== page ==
Educators who work with large numbers of second language learners know exactly what I am writing about because they are the ones who have to justify the drop in data. There is often the feeling of failure as a teacher because of this drop and questions are raised as to what kind of teachers are in the year 3 and 4 areas because the fabulous earlier school data has been allowed to drop. I often hear school principals ask, ‘What is going on? There should not be a change in data at years 3 & 4.’ However again I reiterate, this drop happens because at the earlier years the data gathering gathering is at surface level and teachers are going by what they can see at surface levels of learning to make their overall teacher judgements (OTJs) and are not taking into consideration that their children are learners of English as a second language before making that OTJ. Therefore that initial early data will NOT hold when the children hit academic levels of proficiency. From personal experience of continually working with data and from the ongoing research I have learnt from expert bilinguals, this drop will continue to happen until a school understands how long it takes for a second language learner to meet national standards in English. I repeat myself that the data begins to even out by year 6. If only we followed the learning from Finland who do carry out data gathering and benchmarking of their children until their children have been at school for 6 years. Pasi Sahlberg calls what we do GERM or Global Education Reform Movement.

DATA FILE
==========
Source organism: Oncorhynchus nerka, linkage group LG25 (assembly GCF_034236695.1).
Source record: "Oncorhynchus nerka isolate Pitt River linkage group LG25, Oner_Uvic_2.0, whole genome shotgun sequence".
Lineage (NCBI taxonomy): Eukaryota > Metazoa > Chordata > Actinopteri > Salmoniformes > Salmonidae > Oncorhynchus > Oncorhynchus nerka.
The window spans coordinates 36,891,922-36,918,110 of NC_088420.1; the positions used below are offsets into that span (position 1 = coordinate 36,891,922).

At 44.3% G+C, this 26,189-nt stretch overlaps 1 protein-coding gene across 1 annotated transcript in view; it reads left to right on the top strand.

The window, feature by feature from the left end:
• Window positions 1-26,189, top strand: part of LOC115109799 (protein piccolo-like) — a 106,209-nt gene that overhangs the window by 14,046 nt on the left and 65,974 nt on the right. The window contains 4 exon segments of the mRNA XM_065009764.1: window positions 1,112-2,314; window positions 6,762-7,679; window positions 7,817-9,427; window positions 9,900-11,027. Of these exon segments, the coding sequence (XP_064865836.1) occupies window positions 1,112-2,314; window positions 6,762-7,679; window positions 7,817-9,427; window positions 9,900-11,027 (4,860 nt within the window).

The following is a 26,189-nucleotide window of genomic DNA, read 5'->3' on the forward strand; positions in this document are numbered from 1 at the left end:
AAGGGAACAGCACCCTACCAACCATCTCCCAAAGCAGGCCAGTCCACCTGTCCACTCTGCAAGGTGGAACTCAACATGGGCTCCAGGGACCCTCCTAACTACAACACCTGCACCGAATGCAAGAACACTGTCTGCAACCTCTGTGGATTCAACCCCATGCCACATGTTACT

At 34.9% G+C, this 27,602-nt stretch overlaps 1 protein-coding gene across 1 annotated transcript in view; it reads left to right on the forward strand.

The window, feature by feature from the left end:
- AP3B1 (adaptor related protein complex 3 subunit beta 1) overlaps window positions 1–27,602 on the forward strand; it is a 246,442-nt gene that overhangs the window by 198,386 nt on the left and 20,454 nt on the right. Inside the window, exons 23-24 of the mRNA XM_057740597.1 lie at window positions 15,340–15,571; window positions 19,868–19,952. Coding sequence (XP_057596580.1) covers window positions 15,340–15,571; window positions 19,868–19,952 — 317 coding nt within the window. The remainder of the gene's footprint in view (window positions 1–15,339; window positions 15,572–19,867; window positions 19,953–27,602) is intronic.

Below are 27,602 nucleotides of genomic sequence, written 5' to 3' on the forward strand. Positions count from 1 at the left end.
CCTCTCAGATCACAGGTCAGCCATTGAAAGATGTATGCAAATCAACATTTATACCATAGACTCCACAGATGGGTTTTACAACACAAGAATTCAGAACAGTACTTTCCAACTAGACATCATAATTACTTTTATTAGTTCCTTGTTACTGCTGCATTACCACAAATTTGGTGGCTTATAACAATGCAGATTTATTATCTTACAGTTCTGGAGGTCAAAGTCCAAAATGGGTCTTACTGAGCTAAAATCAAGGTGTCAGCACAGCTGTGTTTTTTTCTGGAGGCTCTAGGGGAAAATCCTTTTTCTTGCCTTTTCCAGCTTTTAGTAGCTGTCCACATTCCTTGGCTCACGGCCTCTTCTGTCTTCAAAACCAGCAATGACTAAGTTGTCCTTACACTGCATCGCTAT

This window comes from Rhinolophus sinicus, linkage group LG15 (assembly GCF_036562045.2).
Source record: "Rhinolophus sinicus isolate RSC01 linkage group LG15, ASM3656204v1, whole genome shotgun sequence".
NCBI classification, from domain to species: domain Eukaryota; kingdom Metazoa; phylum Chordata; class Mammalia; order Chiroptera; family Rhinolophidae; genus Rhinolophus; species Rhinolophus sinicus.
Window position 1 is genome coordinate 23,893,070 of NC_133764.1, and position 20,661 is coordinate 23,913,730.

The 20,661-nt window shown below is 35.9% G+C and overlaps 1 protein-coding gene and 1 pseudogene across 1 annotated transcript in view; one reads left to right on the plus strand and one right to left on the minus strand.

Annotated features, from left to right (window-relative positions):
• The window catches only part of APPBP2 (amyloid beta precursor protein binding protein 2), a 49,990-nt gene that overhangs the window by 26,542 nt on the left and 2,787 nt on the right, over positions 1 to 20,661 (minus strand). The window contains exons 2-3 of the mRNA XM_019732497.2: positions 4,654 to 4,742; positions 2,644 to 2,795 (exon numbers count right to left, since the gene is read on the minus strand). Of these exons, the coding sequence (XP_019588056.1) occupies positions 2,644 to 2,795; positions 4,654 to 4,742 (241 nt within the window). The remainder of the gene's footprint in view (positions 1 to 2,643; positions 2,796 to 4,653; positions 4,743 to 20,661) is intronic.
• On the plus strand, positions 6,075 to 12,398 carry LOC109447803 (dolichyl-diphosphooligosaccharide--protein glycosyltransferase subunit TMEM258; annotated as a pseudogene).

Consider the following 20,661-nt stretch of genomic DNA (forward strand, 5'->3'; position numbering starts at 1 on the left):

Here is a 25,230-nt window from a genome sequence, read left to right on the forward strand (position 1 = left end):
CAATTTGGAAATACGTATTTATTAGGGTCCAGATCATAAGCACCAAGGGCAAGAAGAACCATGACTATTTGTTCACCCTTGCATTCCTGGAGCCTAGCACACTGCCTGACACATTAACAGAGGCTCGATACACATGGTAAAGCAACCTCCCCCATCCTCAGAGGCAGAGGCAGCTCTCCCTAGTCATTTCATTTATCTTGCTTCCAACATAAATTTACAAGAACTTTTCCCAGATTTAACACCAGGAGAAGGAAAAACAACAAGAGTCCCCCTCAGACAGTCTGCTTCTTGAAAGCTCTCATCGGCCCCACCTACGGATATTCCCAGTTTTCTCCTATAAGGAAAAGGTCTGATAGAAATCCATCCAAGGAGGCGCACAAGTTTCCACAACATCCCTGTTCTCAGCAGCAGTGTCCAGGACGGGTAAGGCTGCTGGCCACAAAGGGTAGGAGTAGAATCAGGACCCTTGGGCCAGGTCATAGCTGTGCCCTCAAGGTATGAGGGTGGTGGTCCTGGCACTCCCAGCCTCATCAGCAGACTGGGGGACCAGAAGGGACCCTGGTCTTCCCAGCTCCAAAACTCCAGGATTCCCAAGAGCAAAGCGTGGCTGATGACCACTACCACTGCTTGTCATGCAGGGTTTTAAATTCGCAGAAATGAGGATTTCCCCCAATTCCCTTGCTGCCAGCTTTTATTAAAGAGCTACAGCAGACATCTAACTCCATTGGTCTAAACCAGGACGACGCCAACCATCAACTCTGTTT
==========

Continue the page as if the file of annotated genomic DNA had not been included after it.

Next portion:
The next time I usually see a drop in data is at year 5. This happens as greater cognitive academic proficiency is expected from the children. Often I look at the year 4 expectation and I know from teaching this year level that they are expected to make an 18 month progress in one year. This is particularly noticeable in mathematics.